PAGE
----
In 1893, young journalist Arthur Shaw is at work in the British Museum Reading Room when the Great Storm hits London, wreaking unprecedented damage. In its aftermath, Arthur’s newspaper closes, owing him money, and all his debts come due at once. His fiancé Josephine takes a job as a stenographer for some of the fashionable spiritualist and occult societies of fin de siècle London society. At one of her meetings, Arthur is given a job lead for what seems to be accounting work, but at a salary many times what any clerk could expect. The work is long and peculiar, as the workers spend all day performing unnerving calculations that make them hallucinate or even go mad, but the money is compelling.
Things are beginning to look up when the perils of dabbling in the esoteric suddenly come to a head: A war breaks out between competing magical societies. Josephine joins one of them for a hazardous occult exploration—an experiment which threatens to leave her stranded at the outer limits of consciousness, among the celestial spheres.
Arthur won’t give up his great love so easily, and hunts for a way to save her, as Josephine fights for survival... somewhere in the vicinity of Mars.
John Carter from Mars meets Jonathan Strange and Mr Norrell in Felix Gilman's boisterous new novel, in which a man of fact finds himself face to face with the stuff of fantasy.
The tale takes place in London in the late 1800s: a dark and dirty and dangerous place. Jack the Ripper has finished his grisly business, though the murders attributed to this almost mythical figure remain in recent memory, so when the Great Storm strikes, some see it as the world's way of cleansing the city of its sins.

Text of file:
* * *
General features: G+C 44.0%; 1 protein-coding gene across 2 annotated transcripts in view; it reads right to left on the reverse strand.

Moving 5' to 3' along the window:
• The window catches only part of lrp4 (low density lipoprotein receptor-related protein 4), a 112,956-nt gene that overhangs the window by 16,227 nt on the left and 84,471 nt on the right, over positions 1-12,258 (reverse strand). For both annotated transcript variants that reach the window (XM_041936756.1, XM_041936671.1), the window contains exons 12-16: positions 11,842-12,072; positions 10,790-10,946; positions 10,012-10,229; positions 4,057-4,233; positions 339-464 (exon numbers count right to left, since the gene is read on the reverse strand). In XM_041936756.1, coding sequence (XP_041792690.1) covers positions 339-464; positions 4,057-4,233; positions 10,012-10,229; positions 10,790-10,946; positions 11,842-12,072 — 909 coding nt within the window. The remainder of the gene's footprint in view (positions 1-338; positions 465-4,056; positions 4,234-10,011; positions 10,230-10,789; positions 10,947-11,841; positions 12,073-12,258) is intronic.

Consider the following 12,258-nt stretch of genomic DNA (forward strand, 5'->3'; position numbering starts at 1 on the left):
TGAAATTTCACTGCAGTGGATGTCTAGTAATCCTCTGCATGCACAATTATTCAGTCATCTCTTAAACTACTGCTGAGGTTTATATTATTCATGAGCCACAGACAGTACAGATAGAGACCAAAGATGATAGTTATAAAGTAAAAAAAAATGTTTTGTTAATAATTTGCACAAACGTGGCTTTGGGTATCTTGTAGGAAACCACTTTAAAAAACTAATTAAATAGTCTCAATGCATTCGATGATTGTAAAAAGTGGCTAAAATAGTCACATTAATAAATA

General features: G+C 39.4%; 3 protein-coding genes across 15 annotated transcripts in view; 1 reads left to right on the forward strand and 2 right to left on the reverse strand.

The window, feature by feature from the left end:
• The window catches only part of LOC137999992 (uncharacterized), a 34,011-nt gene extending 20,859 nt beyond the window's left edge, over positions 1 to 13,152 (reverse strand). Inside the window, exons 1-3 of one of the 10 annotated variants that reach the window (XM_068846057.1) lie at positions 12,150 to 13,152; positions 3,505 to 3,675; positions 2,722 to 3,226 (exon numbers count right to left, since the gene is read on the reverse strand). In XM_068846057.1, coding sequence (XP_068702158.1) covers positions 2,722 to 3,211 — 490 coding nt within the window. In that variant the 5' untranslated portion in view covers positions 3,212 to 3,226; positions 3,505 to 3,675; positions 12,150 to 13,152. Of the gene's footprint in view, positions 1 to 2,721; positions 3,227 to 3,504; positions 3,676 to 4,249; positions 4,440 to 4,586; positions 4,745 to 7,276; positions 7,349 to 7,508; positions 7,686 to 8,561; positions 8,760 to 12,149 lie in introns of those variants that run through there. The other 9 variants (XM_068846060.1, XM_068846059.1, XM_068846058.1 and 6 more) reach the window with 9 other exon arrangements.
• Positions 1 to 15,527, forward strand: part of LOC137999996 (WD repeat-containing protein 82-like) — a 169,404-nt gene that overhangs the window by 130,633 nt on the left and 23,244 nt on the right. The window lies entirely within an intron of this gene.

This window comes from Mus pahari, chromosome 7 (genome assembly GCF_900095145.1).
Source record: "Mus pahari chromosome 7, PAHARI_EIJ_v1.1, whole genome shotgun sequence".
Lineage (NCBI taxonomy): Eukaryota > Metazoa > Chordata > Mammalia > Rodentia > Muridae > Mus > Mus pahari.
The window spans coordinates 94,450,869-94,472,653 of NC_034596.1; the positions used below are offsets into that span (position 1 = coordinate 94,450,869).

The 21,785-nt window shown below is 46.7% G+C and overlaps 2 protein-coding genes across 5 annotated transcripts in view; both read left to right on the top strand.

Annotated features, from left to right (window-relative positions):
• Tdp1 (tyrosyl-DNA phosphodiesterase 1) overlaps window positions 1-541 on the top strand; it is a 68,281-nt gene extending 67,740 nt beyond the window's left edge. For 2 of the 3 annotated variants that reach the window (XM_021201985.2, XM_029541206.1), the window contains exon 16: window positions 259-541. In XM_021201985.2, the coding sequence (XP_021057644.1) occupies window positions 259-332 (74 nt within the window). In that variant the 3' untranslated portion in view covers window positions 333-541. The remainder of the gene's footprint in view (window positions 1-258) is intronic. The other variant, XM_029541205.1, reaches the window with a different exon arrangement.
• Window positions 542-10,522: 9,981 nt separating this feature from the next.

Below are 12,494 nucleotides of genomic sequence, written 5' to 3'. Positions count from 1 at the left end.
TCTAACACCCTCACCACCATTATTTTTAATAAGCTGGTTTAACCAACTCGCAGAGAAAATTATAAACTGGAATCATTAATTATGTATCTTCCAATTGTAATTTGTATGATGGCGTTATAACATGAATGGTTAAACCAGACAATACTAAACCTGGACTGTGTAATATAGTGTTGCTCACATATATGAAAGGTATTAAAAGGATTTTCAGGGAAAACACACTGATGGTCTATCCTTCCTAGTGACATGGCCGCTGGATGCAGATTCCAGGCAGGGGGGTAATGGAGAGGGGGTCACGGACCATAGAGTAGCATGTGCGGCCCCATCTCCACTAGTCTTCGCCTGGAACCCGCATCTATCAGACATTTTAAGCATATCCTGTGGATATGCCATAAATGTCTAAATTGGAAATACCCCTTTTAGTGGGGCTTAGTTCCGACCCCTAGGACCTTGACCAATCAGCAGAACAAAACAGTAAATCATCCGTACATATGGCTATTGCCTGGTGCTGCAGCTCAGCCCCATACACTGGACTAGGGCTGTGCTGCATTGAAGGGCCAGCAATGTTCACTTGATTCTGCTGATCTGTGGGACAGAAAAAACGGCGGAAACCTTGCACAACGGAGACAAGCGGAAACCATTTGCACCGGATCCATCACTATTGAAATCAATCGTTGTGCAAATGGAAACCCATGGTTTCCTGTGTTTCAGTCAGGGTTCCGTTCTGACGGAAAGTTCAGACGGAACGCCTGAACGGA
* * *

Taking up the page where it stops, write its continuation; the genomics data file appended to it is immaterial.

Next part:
Other individuals, thinking this wishful, seek escape via more mystical means—among them the members of the Ordo V.V. 341, which fashionable fraternity Arthur Shaw attends at the outset of The Revolutions, with the apple of his eye, Josephine Bradman, on his arm. A science writer for The Monthly Mammoth, recently made redundant, he has precious little interest in spiritualism, however it's her bread and butter, as a typist and translator specialising in the supernatural.
The couple don't expect much out of the meeting, but there they're introduced to Atwood, the Lord and leader of another order. Seeing something in Josephine, he invites her to join his more serious circle, and offers Arthur an inordinately profitable job that he's not allowed to talk about.
Josephine doesn't trust this fellow for a second, and cautions Arthur accordingly, but with a wedding to pay for, they put aside their misgivings for the sake of their relationship. Thus, in the name of love, they are undone. Momentarily, our man is driven mad by Atwood's sinister business, which is wreathed in "secrecy, codes [and] conspiratorial oaths." (p.71) In the depths of her despair, his other half's only option is to ask Atwood to intervene.
He will, on one condition... that Josephine joins his order: a secret society dedicated to astral travel.